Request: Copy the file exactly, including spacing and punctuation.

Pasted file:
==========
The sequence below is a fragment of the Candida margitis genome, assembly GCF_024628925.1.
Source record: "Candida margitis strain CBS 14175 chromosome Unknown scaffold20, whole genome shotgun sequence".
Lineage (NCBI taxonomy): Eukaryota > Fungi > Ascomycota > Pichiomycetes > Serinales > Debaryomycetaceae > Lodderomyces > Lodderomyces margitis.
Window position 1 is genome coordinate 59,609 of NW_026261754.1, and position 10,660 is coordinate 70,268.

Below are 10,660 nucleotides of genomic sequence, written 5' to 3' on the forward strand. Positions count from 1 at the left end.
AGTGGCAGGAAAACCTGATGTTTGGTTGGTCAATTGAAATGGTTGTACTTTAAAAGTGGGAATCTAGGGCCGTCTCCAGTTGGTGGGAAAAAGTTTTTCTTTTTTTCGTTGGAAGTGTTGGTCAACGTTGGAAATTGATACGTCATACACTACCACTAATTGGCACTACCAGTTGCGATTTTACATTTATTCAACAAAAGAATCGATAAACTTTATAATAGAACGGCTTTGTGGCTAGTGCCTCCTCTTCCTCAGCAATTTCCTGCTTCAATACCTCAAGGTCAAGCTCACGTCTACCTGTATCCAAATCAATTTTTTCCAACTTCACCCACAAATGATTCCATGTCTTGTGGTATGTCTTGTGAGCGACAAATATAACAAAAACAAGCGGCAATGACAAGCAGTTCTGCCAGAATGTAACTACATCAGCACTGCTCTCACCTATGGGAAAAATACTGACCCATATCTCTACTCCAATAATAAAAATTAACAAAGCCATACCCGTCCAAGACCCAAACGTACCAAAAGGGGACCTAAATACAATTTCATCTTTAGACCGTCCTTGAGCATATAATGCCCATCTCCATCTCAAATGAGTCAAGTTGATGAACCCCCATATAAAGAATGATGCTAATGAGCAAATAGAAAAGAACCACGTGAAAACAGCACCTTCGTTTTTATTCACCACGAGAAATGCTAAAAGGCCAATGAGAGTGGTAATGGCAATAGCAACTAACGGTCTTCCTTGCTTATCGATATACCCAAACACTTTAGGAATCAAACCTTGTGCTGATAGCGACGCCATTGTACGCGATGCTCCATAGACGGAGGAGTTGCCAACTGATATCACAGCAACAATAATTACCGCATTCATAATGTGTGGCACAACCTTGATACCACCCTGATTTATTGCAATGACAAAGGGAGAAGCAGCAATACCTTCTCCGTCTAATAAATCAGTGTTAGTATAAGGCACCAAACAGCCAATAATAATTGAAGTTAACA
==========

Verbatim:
The sequence below is a fragment of the Candida margitis genome, assembly GCF_024628925.1.
Source record: "Candida margitis strain CBS 14175 chromosome Unknown scaffold20, whole genome shotgun sequence".
Lineage (NCBI taxonomy): Eukaryota > Fungi > Ascomycota > Pichiomycetes > Serinales > Debaryomycetaceae > Lodderomyces > Lodderomyces margitis.
Window position 1 is genome coordinate 59,609 of NW_026261754.1, and position 10,660 is coordinate 70,268.

Below are 10,660 nucleotides of genomic sequence, written 5' to 3' on the forward strand. Positions count from 1 at the left end.
AGTGGCAGGAAAACCTGATGTTTGGTTGGTCAATTGAAATGGTTGTACTTTAAAAGTGGGAATCTAGGGCCGTCTCCAGTTGGTGGGAAAAAGTTTTTCTTTTTTTCGTTGGAAGTGTTGGTCAACGTTGGAAATTGATACGTCATACACTACCACTAATTGGCACTACCAGTTGCGATTTTACATTTATTCAACAAAAGAATCGATAAACTTTATAATAGAACGGCTTTGTGGCTAGTGCCTCCTCTTCCTCAGCAATTTCCTGCTTCAATACCTCAAGGTCAAGCTCACGTCTACCTGTATCCAAATCAATTTTTTCCAACTTCACCCACAAATGATTCCATGTCTTGTGGTATGTCTTGTGAGCGACAAATATAACAAAAACAAGCGGCAATGACAAGCAGTTCTGCCAGAATGTAACTACATCAGCACTGCTCTCACCTATGGGAAAAATACTGACCCATATCTCTACTCCAATAATAAAAATTAACAAAGCCATACCCGTCCAAGACCCAAACGTACCAAAAGGGGACCTAAATACAATTTCATCTTTAGACCGTCCTTGAGCATATAATGCCCATCTCCATCTCAAATGAGTCAAGTTGATGAACCCCCATATAAAGAATGATGCTAATGAGCAAATAGAAAAGAACCACGTGAAAACAGCACCTTCGTTTTTATTCACCACGAGAAATGCTAAAAGGCCAATGAGAGTGGTAATGGCAATAGCAACTAACGGTCTTCCTTGCTTATCGATATACCCAAACACTTTAGGAATCAAACCTTGTGCTGATAGCGACGCCATTGTACGCGATGCTCCATAGACGGAGGAGTTGCCAACTGATATCACAGCAACAATAATTACCGCATTCATAATGTGTGGCACAACCTTGATACCACCCTGATTTATTGCAATGACAAAGGGAGAAGCAGCAATACCTTCTCCGTCTAATAAATCAGTGTTAGTATAAGGCACCAAACAGCCAATAATAATTGAAGTTAACA